Welcome to 2018! In many languages the month January is named after Janus the two-faced Roman god of doorways, and the start of a new year is traditionally a time for review, looking back at the past 12 months and looking forward to the next. There is also a widespread custom of making “new year resolutions” to change something in the year ahead. Unfortunately, these resolutions usually last only a few weeks before old habits reassert themselves!
Calling someone “two-faced” isn’t usually a compliment, but when it comes to managing risk, it might actually be something to aim for. How can we be like Janus in our management of risk, looking backwards as well as forwards, at the same time?
Risk management is obviously about looking forwards, scanning the uncertain and unclear future in an attempt to discern what awaits us. It offers businesses, projects and individuals a “forward-looking radar”, identifying threats to be avoided and opportunities which might be captured. Even though the precise details of such uncertainties may remain unclear, the “risk radar” can make us aware of their location and size, helping us to formulate appropriate action plans in advance.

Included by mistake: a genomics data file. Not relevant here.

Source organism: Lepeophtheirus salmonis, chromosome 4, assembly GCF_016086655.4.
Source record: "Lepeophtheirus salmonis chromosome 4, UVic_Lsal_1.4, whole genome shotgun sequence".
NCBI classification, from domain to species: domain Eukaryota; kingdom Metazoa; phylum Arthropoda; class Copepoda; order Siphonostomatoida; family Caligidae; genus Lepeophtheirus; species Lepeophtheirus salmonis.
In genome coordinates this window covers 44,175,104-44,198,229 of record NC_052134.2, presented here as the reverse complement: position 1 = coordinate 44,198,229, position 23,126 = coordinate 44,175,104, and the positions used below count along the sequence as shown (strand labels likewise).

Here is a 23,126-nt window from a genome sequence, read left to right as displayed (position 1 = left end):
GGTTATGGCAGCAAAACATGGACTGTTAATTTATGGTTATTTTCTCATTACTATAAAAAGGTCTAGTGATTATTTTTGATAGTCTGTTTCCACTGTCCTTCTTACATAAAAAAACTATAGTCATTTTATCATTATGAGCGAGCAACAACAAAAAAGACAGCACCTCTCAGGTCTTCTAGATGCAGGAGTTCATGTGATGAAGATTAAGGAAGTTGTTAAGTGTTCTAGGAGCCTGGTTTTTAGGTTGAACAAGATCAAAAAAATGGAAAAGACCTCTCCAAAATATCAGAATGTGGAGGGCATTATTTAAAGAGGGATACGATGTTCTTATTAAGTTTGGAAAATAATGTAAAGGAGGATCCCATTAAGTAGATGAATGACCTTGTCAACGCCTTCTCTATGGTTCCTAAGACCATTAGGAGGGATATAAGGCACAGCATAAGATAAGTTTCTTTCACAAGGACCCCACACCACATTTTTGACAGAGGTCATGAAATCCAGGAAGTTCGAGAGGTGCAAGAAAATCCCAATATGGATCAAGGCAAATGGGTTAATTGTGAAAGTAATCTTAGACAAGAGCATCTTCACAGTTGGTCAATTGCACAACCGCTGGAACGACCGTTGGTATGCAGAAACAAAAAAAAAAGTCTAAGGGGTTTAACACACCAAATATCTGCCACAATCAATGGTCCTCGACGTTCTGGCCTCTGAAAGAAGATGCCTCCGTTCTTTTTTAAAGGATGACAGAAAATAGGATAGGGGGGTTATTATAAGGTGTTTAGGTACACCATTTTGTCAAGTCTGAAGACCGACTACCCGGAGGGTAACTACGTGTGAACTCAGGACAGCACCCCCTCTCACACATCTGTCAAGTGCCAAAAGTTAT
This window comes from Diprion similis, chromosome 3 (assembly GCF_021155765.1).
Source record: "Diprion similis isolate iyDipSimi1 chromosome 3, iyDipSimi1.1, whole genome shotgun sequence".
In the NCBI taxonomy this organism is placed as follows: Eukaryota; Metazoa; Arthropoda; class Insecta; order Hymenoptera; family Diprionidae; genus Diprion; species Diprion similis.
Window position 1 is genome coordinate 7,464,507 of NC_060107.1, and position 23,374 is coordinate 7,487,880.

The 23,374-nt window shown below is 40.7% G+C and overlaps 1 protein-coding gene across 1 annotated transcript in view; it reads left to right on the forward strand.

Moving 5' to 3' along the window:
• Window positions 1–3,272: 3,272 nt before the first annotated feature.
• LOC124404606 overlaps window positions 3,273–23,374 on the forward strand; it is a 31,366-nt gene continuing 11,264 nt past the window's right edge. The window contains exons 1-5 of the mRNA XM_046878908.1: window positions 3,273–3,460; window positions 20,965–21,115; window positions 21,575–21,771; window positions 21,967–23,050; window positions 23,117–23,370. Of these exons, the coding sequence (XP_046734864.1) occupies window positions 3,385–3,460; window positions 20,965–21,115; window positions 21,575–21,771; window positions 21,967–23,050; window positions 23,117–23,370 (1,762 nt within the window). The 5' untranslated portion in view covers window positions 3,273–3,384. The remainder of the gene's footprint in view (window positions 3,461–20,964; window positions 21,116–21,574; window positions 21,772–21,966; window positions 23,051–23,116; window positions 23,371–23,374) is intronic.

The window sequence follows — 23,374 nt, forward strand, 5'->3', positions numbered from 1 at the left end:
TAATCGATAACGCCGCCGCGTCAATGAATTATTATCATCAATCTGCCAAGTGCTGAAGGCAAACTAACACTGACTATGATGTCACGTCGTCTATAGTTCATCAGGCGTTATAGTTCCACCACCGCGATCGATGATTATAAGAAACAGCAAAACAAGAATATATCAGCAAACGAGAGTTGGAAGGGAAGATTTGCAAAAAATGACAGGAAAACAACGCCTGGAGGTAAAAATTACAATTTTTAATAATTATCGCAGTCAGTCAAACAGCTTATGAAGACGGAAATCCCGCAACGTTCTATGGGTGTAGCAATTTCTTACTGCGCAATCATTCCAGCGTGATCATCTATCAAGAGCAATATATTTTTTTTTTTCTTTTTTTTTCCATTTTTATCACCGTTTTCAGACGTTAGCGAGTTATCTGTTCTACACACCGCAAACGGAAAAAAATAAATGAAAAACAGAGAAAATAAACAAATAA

But what about the other direction, the “rear-view mirror”? Does the past have any relevance to risk management? How can risk management look backwards?
Strictly speaking there is no risk in the past, since it has already occurred (although we may remain uncertain about what actually happened and what it means!). But George Santayana said “Those who cannot remember the past are condemned to repeat it.” So we must review the past in order to learn for the future. For risk management this means addressing the following questions: